The Angels' top five hitters managed all of two hits in 6 2/3 innings against Yankees starting pitcher Chien-Ming Wang on Wednesday night. That's not exactly the offensive table-setting a team is looking for when it desperately needs a win to salvage a split of the first two games of the American League Division Series.
But one of the hits happened to be Bengie Molina's two-out single to center field in the sixth inning to drive in a run that tied the game, 2-2.
The other was Orlando Cabrera's two-run, two-out single to left-center in the seventh for a 4-2 lead.
What's odd is those at-bats never should have occurred, at least when they did. Errors by the Yankees extended both innings.
Yankees third baseman Alex Rodriguez took his eye off Cabrera's high chopper to lead off the sixth. With a man on first in the seventh, Wang threw slightly wide to first on a tough play to let Steve Finley aboard on a sacrifice bunt.
Molina saved the honor of the top five hitters in the Angels' order by golfing a home run off Al Leiter in the eighth inning. Still, when the series moves to Yankee Stadium, a 3-for-19 overall performance from the top quintet will not be in the Angels' game plan.
A look at key statistics through Game 2 of the ALDS.
||Just four runs against since giving up a three-spot in the first inning of Game 1
||This team wins with pitching, doesn't it?
||Capitalizing on few chances
||Angels took advantage of three errors
||Defense again sound, while Yanks commit three errors
||.667, 1 HR, 1 RBI
||Tormenting his original club
||.375, 2 HRs, 3 RBIs
||Should he bat higher this series?
Behind the numbers
||.000, 0 HRs, 0 RBIs
||Leadoff man haunted Yankees during regular season
The Yankees' quick-striking ability is supposed to set them apart from the Angels, but they've managed just one homer -- by Jorge Posada in the ninth inning Wednesday -- in the first two games.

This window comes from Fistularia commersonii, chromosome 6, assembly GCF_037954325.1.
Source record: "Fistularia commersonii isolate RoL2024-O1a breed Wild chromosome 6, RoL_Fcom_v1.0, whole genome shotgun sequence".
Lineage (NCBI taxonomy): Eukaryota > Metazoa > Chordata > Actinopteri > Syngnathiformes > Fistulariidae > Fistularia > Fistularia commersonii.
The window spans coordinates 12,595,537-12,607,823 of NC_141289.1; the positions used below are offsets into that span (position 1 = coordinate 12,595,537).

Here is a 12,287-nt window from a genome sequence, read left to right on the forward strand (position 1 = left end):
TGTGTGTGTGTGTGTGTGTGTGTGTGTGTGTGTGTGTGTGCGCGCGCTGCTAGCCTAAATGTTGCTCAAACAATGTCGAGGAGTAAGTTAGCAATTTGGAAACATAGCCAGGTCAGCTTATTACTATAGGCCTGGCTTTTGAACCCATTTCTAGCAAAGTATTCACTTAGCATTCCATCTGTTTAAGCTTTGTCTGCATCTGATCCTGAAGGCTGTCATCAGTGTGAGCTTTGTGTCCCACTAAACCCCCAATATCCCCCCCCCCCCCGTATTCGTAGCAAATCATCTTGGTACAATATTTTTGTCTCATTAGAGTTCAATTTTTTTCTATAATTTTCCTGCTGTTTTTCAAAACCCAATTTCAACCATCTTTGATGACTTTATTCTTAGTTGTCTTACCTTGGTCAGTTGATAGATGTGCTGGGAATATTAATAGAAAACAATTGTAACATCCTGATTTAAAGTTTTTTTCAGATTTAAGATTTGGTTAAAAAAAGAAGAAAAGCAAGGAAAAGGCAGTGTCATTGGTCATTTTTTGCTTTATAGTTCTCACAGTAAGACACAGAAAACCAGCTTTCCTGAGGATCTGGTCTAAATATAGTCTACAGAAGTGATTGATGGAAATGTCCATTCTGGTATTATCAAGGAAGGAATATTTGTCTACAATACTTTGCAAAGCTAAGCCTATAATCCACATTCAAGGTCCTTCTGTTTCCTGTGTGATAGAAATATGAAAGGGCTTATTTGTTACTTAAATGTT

It's hard to pin a position on the Angels' Figgins, but he was all third baseman on Wednesday, when he made a diving stop and threw out Hideki Matsui with two out and runners at second and third in the fifth. The play held the Yankees' advantage at 2-0.
The Yankees forced starter John Lackey's pitch count up early, so Angels manager Mike Scioscia simply started his late-game relief early, sending Scot Shields out in the sixth to retire Derek Jeter, and letting Kelvim Escobar work the seventh and eighth.
Before Wednesday, Jeter was 5-for-11 in his career and 2-for-3 this season against Shields. Yet, Scioscia went with Shields with runners at the corners and two down in the sixth. Shields forced a fielder's choice grounder. Jeter went 0-for-5 and saw his string of consecutive Division Series games reaching base end at 21 games, dating to Game 4 of the 2000 ALDS against Oakland.
"It was huge we won tonight. No matter who you're facing, it is tough being down 0-2."
-- Angels second baseman Adam Kennedy
Thomas Harding is a reporter for MLB.com. This story was not subject to the approval of Major League Baseball or its clubs.